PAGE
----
Please read the "About Me" section prior to reading. These home-grown experiments are a far cry from what a microbiologist would do in a lab.

In this second experiment on protective blends, I tested thirteen different essential oil blends which are marketed as being effective against bacteria, viruses, and fungi. I tested each for their ability to inhibit the growth of bacteria in an in vitro bacteriological test using petri dishes. My intentions for this experiment are (1) to determine if these blends actually inhibit the growth of bacteria as claimed, (2) to see which brands are most or least effective and to compare efficacy, and (3) to see what can be learned about which essential oils in the blends tested may contribute to increased efficacy against bacterial growth.

Brands Tested.

Nature's Gift, Butterfly Express, Edens Garden, Veriditas Botanicals, Ameo, Young Living, Plant Therapy, Plant Therapy KidSafe, Aura Cacia, doTERRA, Healing Solutions, Fabulous Frannie, and Native American Nutritionals (NAN/RMO).


This experiment is different from the previous lemongrass experiments due to the fact that each brand has their own immune defense formula and contains several different essential oils. While most brands tested contain essential oils of clove, cinnamon, lemon, rosemary, and eucalyptus, some brands have chosen to depart from this formula.

Nature's Gift: Lemon Myrtle, Tea Tree, Cinnamon Bark, Cassia, Cedarwood, Pine, Lemon Eucalyptus, Ravensara, Lemon Tea Tree, Clove.

Butterfly Express: Cinnamon Bark, Clove, Eucalyptus globulus, Lemon, Lemon Myrtle, Oregano, Oregano Wild, Rosemary, Thyme.

Edens Garden: Clove, Cinnamon Leaf, Rosemary, Lemon, Eucalyptus.

Veriditas Botanicals: Cinnamon Bark, Clove, Lemon, Eucalptus radiata, Rosemary Cineol.

Ameo: Clove, Cinnamon Bark, Lemongrass, Orange, Lemon, Rosemary, Eucalyptus radiata.

Young Living: Clove, Lemon, Cinnamon Bark, Eucalyptus radiata, Rosemary.

Plant Therapy: Lemon, Clove, Eucalyptus, Cinnamon Cassia, Rosemary.

Plant Therapy KidSafe: Spruce, Marjoram, Lavender, Rosalina, Lemon.

Aura Cacia: Sweet Orange, Lavender, Lemon, Red Thyme, Tea Tree, Eucalyptus globulus, Rosemary.

doTERRA: Wild Orange, Clove, Cinnamon Bark, Eucalyptus, Rosemary.

Healing Solutions: Cinnamon, Clove, Eucalyptus, Lemon, Rosemary.

Fabulous Frannie: Clove, Lemon, Rosemary, Cinnamon, Eucalyptus.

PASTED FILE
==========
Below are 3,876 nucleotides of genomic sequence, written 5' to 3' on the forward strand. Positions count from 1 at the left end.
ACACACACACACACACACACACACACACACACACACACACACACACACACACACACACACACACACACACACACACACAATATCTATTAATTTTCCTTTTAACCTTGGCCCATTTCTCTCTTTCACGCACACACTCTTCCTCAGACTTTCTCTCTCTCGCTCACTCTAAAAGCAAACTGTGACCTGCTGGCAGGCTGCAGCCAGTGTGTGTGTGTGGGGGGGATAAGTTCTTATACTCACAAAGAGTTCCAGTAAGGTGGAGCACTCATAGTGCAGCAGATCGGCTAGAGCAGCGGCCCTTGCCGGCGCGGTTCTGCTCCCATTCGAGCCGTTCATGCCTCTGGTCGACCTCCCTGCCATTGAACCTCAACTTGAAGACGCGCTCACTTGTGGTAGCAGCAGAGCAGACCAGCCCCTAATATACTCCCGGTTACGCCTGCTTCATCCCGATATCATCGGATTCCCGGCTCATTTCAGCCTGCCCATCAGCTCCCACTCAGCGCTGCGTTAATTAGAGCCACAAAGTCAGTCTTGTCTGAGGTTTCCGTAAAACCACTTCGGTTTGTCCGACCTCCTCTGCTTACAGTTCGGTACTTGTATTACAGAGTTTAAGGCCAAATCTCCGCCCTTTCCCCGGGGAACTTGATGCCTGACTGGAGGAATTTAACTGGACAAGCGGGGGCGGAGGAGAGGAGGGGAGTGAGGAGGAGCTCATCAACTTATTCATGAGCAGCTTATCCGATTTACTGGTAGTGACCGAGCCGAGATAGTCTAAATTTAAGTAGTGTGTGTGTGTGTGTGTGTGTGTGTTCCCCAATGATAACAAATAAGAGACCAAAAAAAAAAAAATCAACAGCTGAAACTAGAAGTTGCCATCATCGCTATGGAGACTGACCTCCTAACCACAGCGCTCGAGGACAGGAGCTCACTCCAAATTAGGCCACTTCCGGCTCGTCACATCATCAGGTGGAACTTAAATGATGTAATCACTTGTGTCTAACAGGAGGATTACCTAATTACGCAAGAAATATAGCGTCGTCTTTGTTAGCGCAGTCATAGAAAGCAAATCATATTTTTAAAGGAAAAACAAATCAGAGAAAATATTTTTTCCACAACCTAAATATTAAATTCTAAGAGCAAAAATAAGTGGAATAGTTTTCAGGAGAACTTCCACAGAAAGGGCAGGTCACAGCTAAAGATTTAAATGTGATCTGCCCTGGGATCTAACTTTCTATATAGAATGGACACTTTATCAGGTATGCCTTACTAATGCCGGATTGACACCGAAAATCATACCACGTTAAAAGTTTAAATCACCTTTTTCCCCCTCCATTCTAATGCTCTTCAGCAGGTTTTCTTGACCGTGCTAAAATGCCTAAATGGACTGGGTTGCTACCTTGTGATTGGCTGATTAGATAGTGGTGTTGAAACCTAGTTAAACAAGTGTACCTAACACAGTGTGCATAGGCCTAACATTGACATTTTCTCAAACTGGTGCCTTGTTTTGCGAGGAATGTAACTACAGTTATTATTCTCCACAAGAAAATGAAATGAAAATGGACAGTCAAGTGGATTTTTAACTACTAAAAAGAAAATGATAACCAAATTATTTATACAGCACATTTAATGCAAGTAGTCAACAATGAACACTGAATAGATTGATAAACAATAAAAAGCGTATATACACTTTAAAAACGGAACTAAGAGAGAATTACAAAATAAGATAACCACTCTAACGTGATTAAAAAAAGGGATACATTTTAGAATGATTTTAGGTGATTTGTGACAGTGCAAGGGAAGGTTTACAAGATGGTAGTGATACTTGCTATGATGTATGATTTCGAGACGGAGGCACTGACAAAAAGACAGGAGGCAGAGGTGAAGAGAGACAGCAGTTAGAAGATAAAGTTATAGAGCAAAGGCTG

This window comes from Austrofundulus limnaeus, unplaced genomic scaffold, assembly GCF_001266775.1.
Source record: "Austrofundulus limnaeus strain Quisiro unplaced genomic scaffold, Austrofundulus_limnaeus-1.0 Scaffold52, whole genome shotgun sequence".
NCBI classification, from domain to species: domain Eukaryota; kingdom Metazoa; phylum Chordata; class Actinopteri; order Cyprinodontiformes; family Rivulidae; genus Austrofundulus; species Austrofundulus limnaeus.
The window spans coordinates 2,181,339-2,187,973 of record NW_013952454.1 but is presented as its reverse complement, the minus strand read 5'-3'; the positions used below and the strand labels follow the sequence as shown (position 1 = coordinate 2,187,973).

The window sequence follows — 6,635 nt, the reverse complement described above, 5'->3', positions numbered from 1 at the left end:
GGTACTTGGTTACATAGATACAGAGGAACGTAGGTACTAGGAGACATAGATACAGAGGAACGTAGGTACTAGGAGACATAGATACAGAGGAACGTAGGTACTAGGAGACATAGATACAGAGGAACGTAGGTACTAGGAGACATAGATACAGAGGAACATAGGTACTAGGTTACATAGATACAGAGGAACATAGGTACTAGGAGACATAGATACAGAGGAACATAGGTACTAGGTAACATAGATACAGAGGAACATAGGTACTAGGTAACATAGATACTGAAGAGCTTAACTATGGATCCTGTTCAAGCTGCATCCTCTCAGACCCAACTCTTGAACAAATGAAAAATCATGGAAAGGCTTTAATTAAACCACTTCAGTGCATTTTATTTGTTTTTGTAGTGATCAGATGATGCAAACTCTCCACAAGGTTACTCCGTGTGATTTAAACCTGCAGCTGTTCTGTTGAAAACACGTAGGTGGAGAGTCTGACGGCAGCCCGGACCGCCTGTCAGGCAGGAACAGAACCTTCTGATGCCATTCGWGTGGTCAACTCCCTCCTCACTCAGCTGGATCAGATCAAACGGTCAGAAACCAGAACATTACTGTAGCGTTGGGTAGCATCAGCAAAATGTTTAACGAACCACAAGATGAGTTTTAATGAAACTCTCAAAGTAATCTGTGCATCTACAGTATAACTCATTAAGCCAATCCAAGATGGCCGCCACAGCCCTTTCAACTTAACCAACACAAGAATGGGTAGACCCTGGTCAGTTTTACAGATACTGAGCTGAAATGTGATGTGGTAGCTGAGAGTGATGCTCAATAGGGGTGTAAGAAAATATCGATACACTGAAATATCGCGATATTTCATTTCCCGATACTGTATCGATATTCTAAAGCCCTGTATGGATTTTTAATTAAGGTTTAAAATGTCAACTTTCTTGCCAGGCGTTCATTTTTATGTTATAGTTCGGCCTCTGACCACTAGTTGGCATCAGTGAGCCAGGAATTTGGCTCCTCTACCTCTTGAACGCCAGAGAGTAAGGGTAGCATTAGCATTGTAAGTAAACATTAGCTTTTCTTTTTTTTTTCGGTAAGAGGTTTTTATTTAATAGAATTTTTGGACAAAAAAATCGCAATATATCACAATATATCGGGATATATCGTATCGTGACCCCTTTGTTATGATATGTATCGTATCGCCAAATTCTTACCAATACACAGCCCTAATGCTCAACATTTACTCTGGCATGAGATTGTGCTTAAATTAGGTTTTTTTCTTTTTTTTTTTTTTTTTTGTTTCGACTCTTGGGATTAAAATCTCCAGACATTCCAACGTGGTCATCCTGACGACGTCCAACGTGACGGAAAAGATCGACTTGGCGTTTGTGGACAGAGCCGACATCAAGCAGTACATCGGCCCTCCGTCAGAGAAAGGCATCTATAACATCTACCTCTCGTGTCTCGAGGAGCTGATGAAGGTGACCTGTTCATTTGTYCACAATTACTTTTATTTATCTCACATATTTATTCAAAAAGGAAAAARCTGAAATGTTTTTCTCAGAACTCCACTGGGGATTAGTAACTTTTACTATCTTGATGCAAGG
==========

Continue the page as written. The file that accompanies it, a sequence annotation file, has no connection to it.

Native American Nutritionals: Clove, Cinnamon Bark, Lemon, Lemon Eucalyptus, Ajowan Seed, Thyme, Orange, Oregano, Nutmeg, Rosemary, Red Mandarin, Ginger Root.


To switch things up a bit, I purchased organic free range chicken breast from a local grocery store. I took about an inch cube of the chicken breast, with juices, and placed it in a plastic ziplock bag and left it on the counter, slightly open, for two days. After two days (the smell was just so pleasant), I poured the juices into a clean glass jar, added filtered water and swirled to mix. I used this solution to swab the dishes before plating the essential oil blends. After placing one drop of each blend per plate, I incubated the dishes at 98 degrees Fahrenheit for 24 hours. After 24 hours I removed them from the incubator, made observations, and took photos.

Observations & Results.

Blends were grouped based on the size of the zone of inhibition around the oil, measuring the average distance from where the essential oil blend was placed on the petri dish, accounting for the spread of the oil. Blends in Group One had no zone of inhibition. The bacteria that grew on the plates, grew where the oil was placed. The blends in Group Two had a zone of inhibition that was less than 0.5cm. Blends in Group Three had a zone of inhibition that was equal to 0.5cm. The remaining dishes in Group Four had zones of inhibition that were greater than 0.5cm. Please note that, in the images, it is difficult to see the oil and zone of inhibition. I've provided images at different angles to try to help make the results more evident.

Group One: No zone of inhibition.

Additional images.

Group Two: <0.5cm

Additional images.

Group Three: 0.5cm

Additional images.

Group Four: >0.5cm

Additional images.

Table 1. A comparison of the essential oils in each blend.